NYPD: Cop shot by suspect who killed man minutes earlier
The officer, who was wearing a vest and was shot multiple times, is "thankful to be alive," NYPD officials said
By Kerry Burke
New York Daily News
NEW YORK — A Brooklyn cop was shot and wounded during a running gun battle with a gangbanger suspected of shooting two men, one fatally, minutes earlier, police said Thursday.
One bullet struck the 28-year-old officer in the back of his bullet-resistant vest late Wednesday in Bedford- Stuyvesant. He was also shot in the buttocks and has a leg wound that might be from the same bullet.
“The officer, thank God, is here, he is well and he is expected to make a full recovery,” NYPD Commissioner Dermot Shea said at a press conference at Kings County Hospital. “He’s in surprisingly good spirits, thankful to be alive.”
The gunman, Boyce Hayward, 26, a member of the Young Stackers gang, was shot in the leg during the confrontation with police outside Saratoga Park and is in stable condition at the same hospital, police said.
The deadly chain of events sparked off about 11:10 p.m. Wednesday when a gunman ran up to a white 2015 BMW SUV stopped at a red light at Madison St. and Broadway in Bedford- Stuyvesant and opened fire, Shea said.
One man inside, Robert Randall, 28, was fatally shot in the chest and another, Malik Lucas, 21, was critically wounded in the chest and leg. A third man in the vehicle was not hurt. All three are gang members with arrest records, including pending gun possession cases for which they were not held on bail, NYPD Chief of Detectives James Essig said.
As the gunman fled the scene, leaving behind five 9mm shell casings, the SUV crashed into a nearby elevated subway pillar. Randall was taken to Woodhull Hospital, where he died. Medics rushed Lucas to Kings County Hospital.
About four minutes later, Shea said, a sergeant and two officers — all in uniform and in an unmarked car — saw Hayward about a quarter mile away walking quickly near Macon St. and Howard Ave. then “blading his body,” meaning turning as if he was about to assume a shooting stance.
“The officers stop their unmarked auto,” Shea said, “get out to investigate and immediately the male pulls a firearm, turns on the officers and begins to shoot.”
The sergeant did not return fire but one officer fired 12 times and his partner, who was shot by Hayward, fired 9 times. The shooting, captured on the officers’ body-worn camera, continued for about a half-block, police said.
“There were a whole lot of shots – different guns,” said Charlie Preyer, 75, a retired hospital worker who saw the chaotic scene unfold. “There were several bursts. There were six to seven shots, then a whole lot more.”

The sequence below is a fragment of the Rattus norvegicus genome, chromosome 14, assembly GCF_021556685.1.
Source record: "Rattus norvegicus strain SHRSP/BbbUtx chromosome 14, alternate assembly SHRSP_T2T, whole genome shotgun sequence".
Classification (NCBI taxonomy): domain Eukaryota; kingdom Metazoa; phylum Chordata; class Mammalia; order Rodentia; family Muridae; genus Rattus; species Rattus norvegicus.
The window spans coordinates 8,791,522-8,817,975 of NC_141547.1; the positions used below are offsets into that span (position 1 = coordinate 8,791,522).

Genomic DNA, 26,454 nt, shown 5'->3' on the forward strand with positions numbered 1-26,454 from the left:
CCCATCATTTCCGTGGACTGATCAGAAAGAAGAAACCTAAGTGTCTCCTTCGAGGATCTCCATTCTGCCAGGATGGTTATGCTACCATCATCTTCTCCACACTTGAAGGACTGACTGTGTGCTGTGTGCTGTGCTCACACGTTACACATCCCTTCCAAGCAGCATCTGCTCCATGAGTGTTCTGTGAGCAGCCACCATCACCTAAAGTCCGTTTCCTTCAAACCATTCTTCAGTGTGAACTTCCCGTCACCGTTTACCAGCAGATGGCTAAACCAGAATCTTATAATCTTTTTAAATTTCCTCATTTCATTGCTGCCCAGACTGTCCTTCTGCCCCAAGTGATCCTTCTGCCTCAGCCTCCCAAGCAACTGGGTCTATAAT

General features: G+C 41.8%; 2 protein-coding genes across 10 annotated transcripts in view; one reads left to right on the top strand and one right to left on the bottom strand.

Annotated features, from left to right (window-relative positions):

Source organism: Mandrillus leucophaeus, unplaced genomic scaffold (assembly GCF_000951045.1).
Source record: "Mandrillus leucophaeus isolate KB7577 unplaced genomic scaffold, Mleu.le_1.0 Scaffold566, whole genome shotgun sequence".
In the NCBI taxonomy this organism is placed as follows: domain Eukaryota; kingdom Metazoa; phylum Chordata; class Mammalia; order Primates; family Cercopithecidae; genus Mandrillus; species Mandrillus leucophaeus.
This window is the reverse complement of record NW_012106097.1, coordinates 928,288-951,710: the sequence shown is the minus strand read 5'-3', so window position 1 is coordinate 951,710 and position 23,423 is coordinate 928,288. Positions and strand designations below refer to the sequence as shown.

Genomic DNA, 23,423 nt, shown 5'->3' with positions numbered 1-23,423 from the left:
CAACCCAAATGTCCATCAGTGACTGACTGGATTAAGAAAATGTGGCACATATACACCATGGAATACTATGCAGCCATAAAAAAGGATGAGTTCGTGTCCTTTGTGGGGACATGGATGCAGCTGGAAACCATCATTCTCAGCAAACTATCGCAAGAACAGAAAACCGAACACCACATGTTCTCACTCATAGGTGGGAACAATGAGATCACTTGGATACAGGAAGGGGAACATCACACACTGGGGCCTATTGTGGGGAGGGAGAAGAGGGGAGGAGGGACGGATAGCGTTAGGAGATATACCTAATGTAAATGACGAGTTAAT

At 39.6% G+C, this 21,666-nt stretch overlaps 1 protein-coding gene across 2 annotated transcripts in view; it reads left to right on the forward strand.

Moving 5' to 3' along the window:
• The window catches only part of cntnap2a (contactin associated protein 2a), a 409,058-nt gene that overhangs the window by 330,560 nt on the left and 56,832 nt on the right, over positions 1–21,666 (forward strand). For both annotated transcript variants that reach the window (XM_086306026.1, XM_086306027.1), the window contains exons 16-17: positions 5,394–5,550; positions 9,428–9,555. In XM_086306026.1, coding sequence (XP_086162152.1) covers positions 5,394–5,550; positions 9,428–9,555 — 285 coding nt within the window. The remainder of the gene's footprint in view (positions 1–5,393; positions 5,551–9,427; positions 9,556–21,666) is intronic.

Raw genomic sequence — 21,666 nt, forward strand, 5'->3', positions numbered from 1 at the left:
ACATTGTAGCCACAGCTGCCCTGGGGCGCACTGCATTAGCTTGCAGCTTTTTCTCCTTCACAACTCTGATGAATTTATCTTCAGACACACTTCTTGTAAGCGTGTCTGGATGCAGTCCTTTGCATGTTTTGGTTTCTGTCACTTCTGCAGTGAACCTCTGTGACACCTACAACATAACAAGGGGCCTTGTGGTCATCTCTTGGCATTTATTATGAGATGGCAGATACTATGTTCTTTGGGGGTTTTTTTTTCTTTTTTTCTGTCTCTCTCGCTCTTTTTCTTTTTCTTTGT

Several parked cars nearby were riddled with bullets, including a silver SUV with a person inside who escaped injury.
“One guy was lying on the street on Macon,” Preyer said. “He was still moving and they handcuffed him. The cop was face-up on the street and the EMTs lifted him up and put him on a gurney. It’s truly ridiculous. It’s out of control over here. These guys don’t care who they shoot.”
The wounded officer, who is married and lives on Long Island, was not immediately identified. His dad is a retired NYPD Brooklyn detective and his brother is an active sergeant assigned to the 19th Precinct on the Upper East Side, police sources said.
Hayward, who has “Pray for Me” tattooed on both hands, allegedly fired a 9mm at police. And Shea said that while a 9mm was also used to fire at the SUV, ballistics tests and a video review will help police determine if Hayward is the man who shot up the SUV.
It wasn’t clear if the three cops who confronted Hayward knew about the SUV shooting that had just happened. They were in the area because on Tuesday afternoon in Saratoga Park Aleen Reynolds, 22, was shot in his hip and wounded.
The cops are part of the precinct’s public safety team, which was formed after Shea last year disbanded the plainclothes Anti-Crime Unit.
Mayor de Blasio lauded the officers’ “extraordinary bravery.”
“They put themselves in harm’s way,” the mayor said.
But Pat Lynch, head of the Police Benevolent Association, said he’s tired of showing up at hospitals to visit cops who are in more danger than ever because “they changed the rules and laws that allowed us to do the job,” a reference to bail reform laws and various police reform measures.
The shooting, he said, disproves “that nonsense narrative that the police are the problem.”
“It puts that to bed,” he added. “We are the solution.”
Hayward has 12 prior arrests, six of them sealed, including a robbery arrest and a gun rap, sources said. He also has four drug possession charges dating back to 2015. His most recent arrest was in January, for DWI.
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